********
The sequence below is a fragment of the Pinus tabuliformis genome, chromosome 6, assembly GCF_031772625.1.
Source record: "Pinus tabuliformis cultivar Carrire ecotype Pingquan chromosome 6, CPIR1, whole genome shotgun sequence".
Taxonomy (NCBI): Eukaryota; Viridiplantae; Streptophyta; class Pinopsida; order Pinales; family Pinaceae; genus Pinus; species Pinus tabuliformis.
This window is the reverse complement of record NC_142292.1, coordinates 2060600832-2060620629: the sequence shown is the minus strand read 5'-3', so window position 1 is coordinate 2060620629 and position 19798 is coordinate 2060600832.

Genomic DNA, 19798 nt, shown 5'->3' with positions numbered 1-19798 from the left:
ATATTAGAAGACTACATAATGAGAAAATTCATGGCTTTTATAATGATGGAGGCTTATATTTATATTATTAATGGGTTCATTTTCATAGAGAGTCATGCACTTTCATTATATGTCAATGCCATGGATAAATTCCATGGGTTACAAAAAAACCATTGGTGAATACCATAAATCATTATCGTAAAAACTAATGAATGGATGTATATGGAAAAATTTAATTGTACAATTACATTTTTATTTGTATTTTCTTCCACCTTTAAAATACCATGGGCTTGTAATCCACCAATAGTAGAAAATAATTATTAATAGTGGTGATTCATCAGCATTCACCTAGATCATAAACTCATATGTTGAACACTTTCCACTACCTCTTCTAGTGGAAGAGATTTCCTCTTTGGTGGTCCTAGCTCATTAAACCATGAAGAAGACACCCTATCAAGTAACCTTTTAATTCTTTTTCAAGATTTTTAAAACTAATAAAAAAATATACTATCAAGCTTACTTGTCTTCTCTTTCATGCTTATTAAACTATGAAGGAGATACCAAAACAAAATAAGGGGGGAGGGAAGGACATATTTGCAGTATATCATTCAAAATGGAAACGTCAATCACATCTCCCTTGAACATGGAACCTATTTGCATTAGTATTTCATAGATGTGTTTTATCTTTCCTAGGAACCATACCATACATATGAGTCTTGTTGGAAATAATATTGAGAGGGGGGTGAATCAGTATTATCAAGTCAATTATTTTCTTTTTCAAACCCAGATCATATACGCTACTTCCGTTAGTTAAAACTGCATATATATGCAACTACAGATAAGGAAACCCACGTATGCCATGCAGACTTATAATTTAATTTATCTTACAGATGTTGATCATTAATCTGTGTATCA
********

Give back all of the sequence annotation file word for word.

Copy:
The sequence below is a fragment of the Pinus tabuliformis genome, chromosome 6, assembly GCF_031772625.1.
Source record: "Pinus tabuliformis cultivar Carrire ecotype Pingquan chromosome 6, CPIR1, whole genome shotgun sequence".
Taxonomy (NCBI): Eukaryota; Viridiplantae; Streptophyta; class Pinopsida; order Pinales; family Pinaceae; genus Pinus; species Pinus tabuliformis.
This window is the reverse complement of record NC_142292.1, coordinates 2060600832-2060620629: the sequence shown is the minus strand read 5'-3', so window position 1 is coordinate 2060620629 and position 19798 is coordinate 2060600832.

Genomic DNA, 19798 nt, shown 5'->3' with positions numbered 1-19798 from the left:
ATATTAGAAGACTACATAATGAGAAAATTCATGGCTTTTATAATGATGGAGGCTTATATTTATATTATTAATGGGTTCATTTTCATAGAGAGTCATGCACTTTCATTATATGTCAATGCCATGGATAAATTCCATGGGTTACAAAAAAACCATTGGTGAATACCATAAATCATTATCGTAAAAACTAATGAATGGATGTATATGGAAAAATTTAATTGTACAATTACATTTTTATTTGTATTTTCTTCCACCTTTAAAATACCATGGGCTTGTAATCCACCAATAGTAGAAAATAATTATTAATAGTGGTGATTCATCAGCATTCACCTAGATCATAAACTCATATGTTGAACACTTTCCACTACCTCTTCTAGTGGAAGAGATTTCCTCTTTGGTGGTCCTAGCTCATTAAACCATGAAGAAGACACCCTATCAAGTAACCTTTTAATTCTTTTTCAAGATTTTTAAAACTAATAAAAAAATATACTATCAAGCTTACTTGTCTTCTCTTTCATGCTTATTAAACTATGAAGGAGATACCAAAACAAAATAAGGGGGGAGGGAAGGACATATTTGCAGTATATCATTCAAAATGGAAACGTCAATCACATCTCCCTTGAACATGGAACCTATTTGCATTAGTATTTCATAGATGTGTTTTATCTTTCCTAGGAACCATACCATACATATGAGTCTTGTTGGAAATAATATTGAGAGGGGGGTGAATCAGTATTATCAAGTCAATTATTTTCTTTTTCAAACCCAGATCATATACGCTACTTCCGTTAGTTAAAACTGCATATATATGCAACTACAGATAAGGAAACCCACGTATGCCATGCAGACTTATAATTTAATTTATCTTACAGATGTTGATCATTAATCTGTGTATCA